Major PBS Anchor Exits

Journalist Yamiche Alcindor announced last month that she was stepping down from her role on PBS News' Washington Week, and her last night passed on Feb. 24. Alcindor is taking the extra time in her schedule to focus on writing her memoir, but she will continue to contribute on-screen reporting to NBC News. She wrote: "After deep thought and some meaningful conversations, I have decided to step away from the moderator role of Washington Week."

"This move will allow me to focus full time on my commitments to NBC News and to finish my upcoming memoir," Alcindor went on in a tweet in mid-February. She has been the moderator of Washington Week since 2021, and was previously PBS NewsHour's White House correspondent. Her appearances on NBC News are her most recently-acquired job, and she explained that those will continue.

Washington Week is a roundtable-style talk show featuring mostly journalists who discuss the biggest stories of each week. It first premiered in 1967. It airs on Friday evenings and is produced by NewsHour Productions in Washington, D.C. It is filmed at WETA-TV.

WETA president and CEO Sharon Rockefeller issued a memo to staffers alongside Alcindor's resignation. It read: "We are very grateful to Yamiche for her commitment to the highest standards of journalism during her years in public media." As for the next moderator, Rockefeller said: "we will draw on the strong roster of journalists at PBS NewsHour and in the Washington press corps to continue this good work."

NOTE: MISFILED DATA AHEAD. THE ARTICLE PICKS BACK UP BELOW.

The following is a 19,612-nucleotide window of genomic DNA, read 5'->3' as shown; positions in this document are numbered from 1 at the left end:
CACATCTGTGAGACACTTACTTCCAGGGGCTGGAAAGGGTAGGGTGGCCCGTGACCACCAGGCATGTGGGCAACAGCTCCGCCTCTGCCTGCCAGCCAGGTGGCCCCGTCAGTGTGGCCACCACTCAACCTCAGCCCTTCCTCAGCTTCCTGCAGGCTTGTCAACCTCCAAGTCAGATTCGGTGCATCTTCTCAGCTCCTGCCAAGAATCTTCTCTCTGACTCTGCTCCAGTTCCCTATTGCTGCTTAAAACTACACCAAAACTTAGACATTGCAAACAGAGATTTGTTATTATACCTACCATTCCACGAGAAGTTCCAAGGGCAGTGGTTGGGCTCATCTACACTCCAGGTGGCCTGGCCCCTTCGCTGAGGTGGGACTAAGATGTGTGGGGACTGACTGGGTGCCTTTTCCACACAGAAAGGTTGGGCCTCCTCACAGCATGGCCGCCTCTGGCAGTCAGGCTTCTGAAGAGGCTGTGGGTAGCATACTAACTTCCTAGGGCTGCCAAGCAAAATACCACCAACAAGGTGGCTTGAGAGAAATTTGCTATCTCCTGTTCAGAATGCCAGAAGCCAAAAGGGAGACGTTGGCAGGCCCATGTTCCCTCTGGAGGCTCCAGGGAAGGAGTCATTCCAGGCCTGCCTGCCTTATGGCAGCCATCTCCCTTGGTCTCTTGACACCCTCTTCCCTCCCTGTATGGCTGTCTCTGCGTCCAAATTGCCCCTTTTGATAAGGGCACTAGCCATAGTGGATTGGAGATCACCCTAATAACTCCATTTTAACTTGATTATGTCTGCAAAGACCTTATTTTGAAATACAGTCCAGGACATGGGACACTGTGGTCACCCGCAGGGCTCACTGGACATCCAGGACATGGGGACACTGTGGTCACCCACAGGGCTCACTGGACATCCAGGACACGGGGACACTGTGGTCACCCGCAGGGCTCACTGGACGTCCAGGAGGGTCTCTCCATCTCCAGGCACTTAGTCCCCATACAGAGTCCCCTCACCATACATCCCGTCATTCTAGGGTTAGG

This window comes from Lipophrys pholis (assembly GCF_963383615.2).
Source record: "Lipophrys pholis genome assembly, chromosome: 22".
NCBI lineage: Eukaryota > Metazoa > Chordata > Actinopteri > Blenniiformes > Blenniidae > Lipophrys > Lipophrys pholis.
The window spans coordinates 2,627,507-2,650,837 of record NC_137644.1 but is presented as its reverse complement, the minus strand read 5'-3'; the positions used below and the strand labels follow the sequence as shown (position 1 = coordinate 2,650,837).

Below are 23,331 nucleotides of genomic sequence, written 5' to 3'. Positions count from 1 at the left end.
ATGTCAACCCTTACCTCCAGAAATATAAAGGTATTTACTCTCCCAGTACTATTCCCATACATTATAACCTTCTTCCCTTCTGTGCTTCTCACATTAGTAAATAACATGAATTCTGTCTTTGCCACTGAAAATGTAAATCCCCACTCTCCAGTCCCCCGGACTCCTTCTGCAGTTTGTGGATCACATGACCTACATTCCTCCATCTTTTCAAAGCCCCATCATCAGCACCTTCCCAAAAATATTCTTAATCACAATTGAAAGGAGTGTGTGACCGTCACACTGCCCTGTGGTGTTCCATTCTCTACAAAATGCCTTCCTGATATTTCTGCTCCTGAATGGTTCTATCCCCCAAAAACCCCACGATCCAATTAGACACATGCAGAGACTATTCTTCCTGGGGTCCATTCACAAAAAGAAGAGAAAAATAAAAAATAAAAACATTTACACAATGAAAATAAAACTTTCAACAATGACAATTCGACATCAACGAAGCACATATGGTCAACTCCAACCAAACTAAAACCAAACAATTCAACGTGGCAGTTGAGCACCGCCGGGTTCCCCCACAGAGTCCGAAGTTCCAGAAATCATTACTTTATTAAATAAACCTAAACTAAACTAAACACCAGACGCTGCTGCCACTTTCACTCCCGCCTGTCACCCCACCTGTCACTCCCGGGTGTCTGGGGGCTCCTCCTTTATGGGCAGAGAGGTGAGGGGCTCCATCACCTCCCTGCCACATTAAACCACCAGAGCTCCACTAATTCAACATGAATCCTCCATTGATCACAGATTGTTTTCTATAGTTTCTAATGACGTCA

In her statement, Alcindor spoke highly of her colleagues at PBS and the work they did together. She praised the show and its unique format, clearly admiring the work done there. Alcindor wrote to viewers: "As I step away from the show, I hope to still see you regularly as I report on the big stories and the impact of policy & politics on everyday Americans for NBC News."

Alcindor wrapped up her tenure on Washington Week on Friday, Feb. 24. She will continue as the Washington correspondent for NBC News, presumably without interruption. Alcidnor is 36 years old and is already lauded for her work as a journalist, notably kicking off with coverage of the 2010 Haiti earthquake. She rose to the national level quickly and has made many appearances on MSNBC for years now.

So far, little is known about Alcindor's planned memoir. She was born in Miami, Florida to Haitian-born parents and she took an interest in journalism at a young age. Alcindor was an intern at the Miami Herald twice, among other outlets. She earned her bachelor's degree at Georgetown University and her master's degree at New York University. Fans can still catch her on NBC News.